SUMMARY

Inventive subject matter disclosed herein overcomes one or more disadvantages of the prior art and provides various improvements. The inventive subject matter includes the embodiments disclosed herein, as well as various permutations of features that are within the scope and spirit of the disclosure and teachings of this document.

The following is a description of various inventive lines under the inventive subject matter. The appended claims, as originally filed in this document, or as subsequently amended, are hereby incorporated into this Summary section as if written directly in.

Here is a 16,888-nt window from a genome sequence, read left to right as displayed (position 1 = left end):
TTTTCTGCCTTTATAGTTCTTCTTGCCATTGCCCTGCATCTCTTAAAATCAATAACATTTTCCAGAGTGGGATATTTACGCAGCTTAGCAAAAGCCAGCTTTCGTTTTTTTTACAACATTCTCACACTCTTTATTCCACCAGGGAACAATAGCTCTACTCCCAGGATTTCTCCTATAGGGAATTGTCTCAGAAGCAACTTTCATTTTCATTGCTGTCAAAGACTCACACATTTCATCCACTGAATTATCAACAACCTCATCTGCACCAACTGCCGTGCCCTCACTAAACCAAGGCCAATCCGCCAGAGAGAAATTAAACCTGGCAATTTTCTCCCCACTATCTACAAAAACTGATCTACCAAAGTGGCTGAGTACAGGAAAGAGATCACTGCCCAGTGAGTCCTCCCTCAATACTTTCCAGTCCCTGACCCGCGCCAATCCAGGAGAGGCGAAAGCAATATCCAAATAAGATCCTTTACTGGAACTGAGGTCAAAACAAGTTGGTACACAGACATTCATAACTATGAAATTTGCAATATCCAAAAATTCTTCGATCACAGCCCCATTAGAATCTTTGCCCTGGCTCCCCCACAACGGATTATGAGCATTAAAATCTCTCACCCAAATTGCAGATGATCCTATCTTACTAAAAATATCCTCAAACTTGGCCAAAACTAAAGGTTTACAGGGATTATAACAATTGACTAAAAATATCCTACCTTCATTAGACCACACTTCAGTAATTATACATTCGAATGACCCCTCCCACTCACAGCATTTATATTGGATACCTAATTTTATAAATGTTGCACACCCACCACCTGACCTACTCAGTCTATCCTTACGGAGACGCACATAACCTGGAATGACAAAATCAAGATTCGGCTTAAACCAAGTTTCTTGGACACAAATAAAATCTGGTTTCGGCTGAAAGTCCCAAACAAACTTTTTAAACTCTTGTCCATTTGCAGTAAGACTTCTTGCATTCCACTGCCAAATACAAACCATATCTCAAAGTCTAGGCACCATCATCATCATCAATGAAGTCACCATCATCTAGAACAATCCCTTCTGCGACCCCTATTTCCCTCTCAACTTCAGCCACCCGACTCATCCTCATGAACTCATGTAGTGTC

In certain representative embodiments contemplated herein, the inventive subject matter shown and described is directed to an item of footwear with a tensioning system, comprising: a shell for enclosing a foot and at least a portion of a lower leg; a pair of opposing edges generally aligned along the top of foot portion of the shell and/or a front lower leg portion, the edges generally aligning with a longitudinal axis of the foot and/or lower leg, the opposing edges defining opposite sides of the shell; a foot retraction system comprising a tension path and at least two anchor points disposed along the path on the opposite sides of the shell and supporting at least one tensionable cable section disposed along the path, at least one anchor point comprising a tensioning mechanism, the tensioning mechanism allowing for adjustable tensioning of the cable section, the anchor points being arranged on opposite sides of the shell that support the edges, at least one being on a lateral or medial side of a boot and not on the top of the foot and front of the lower leg, so that tensioning of the cable causes the opposing edges to converge together.